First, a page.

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Natalie Bickford, chief people officer at Sanofi, reveals how she approaches the employee experience, which ultimately influences employee retention, and discusses the importance of a corporate DE&I strategy in those efforts.
All pharmaceutical companies must prioritize their employees in order to have the right talent and ultimately bring treatments to the patients who need them. In today’s world, keeping and recruiting talent is a constant struggle, both within the pharma industry and elsewhere. Natalie Bickford, chief people officer at Sanofi, works tirelessly to ensure that the employees feel valued, have growth, and have a long tenure. In her role, Bickford is responsible for all things HR (called “people and culture” within Sanofi), global real estate, and facilities and record management teams.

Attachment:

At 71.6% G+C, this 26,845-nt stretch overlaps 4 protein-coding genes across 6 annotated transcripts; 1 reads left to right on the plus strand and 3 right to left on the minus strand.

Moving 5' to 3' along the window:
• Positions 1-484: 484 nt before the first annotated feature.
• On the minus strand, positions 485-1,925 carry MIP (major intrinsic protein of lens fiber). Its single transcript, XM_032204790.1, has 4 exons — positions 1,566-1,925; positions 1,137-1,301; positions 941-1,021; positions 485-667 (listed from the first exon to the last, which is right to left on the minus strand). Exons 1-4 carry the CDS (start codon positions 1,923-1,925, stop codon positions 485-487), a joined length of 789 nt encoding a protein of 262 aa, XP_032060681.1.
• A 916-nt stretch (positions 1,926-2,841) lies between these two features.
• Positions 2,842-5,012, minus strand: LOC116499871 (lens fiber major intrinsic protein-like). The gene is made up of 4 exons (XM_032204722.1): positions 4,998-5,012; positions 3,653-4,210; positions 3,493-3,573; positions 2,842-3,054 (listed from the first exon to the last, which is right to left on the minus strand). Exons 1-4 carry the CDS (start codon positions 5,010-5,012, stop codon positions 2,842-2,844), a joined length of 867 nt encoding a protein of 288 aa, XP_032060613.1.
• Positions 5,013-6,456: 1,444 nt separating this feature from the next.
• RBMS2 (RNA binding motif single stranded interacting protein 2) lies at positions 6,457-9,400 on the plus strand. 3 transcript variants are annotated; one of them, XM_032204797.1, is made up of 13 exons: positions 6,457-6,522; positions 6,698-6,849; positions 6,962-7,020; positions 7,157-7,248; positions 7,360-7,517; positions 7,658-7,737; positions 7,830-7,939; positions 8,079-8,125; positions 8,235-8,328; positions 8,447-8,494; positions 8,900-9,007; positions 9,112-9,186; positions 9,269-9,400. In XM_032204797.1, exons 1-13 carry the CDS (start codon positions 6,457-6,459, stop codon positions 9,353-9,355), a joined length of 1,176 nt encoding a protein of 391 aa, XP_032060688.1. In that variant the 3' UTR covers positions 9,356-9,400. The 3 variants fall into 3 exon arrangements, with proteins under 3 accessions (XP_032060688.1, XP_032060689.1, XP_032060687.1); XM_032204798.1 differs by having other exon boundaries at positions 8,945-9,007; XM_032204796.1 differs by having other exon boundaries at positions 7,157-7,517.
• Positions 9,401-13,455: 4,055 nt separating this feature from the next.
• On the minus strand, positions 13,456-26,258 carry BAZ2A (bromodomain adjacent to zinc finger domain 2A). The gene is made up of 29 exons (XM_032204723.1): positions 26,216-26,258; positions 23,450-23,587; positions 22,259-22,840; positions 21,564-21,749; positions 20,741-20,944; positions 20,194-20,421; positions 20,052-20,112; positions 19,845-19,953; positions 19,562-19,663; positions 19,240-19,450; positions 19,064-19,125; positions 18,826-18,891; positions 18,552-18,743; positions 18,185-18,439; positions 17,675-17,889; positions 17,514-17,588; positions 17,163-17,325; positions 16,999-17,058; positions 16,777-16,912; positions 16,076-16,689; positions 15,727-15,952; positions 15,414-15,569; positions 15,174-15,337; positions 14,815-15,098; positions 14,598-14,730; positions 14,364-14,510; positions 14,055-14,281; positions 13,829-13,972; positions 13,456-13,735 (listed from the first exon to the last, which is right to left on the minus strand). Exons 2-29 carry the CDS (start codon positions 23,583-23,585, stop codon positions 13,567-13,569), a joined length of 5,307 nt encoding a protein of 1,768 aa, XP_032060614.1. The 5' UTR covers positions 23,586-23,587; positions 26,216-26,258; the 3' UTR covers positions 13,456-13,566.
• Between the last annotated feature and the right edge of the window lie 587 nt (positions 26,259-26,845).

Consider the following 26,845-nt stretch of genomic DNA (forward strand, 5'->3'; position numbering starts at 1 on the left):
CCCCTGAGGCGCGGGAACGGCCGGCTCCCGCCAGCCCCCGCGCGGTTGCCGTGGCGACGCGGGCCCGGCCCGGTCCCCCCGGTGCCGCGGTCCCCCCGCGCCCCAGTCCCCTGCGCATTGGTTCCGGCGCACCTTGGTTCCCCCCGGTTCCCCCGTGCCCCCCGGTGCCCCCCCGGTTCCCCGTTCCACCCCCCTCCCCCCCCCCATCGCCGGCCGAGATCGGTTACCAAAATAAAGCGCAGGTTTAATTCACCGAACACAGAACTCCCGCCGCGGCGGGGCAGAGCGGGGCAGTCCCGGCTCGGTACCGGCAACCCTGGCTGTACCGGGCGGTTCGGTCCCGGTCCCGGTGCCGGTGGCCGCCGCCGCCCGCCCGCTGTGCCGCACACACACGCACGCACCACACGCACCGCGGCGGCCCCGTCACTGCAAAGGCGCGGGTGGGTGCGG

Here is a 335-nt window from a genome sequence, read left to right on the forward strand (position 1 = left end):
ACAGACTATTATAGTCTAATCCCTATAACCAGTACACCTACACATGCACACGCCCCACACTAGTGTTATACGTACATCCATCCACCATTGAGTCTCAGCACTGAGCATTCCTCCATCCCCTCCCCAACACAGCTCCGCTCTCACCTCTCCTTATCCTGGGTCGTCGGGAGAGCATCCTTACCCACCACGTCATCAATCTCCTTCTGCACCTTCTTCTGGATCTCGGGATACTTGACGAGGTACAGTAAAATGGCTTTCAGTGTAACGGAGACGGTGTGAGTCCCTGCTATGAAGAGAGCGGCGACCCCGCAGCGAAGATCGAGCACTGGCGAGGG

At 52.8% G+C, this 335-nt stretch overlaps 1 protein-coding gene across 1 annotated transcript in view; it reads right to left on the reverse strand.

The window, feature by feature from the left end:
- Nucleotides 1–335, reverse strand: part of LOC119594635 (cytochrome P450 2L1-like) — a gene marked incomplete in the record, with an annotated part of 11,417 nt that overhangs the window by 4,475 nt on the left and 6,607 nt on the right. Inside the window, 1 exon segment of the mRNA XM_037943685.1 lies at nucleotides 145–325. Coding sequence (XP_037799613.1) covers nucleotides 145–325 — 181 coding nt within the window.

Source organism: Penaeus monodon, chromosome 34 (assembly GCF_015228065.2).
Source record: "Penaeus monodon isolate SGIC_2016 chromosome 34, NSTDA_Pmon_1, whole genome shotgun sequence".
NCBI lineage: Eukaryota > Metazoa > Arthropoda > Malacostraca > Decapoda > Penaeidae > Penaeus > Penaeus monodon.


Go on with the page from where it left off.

“The reason, in particular, that I have real estate and facilities management in my brief is because, if you take the workplace and the environment that we create for people in the workplace and add it to everything we do from a people and culture perspective, that [to me] is the employee experience,” says Bickford.
She describes Sanofi’s new French headquarters in Paris as a combination of home and a close-knit community rather than a traditional office, which she believes will help to drive collaboration. While there are fewer than 500 people at their new headquarters, there are many services to help employees manage their daily lives.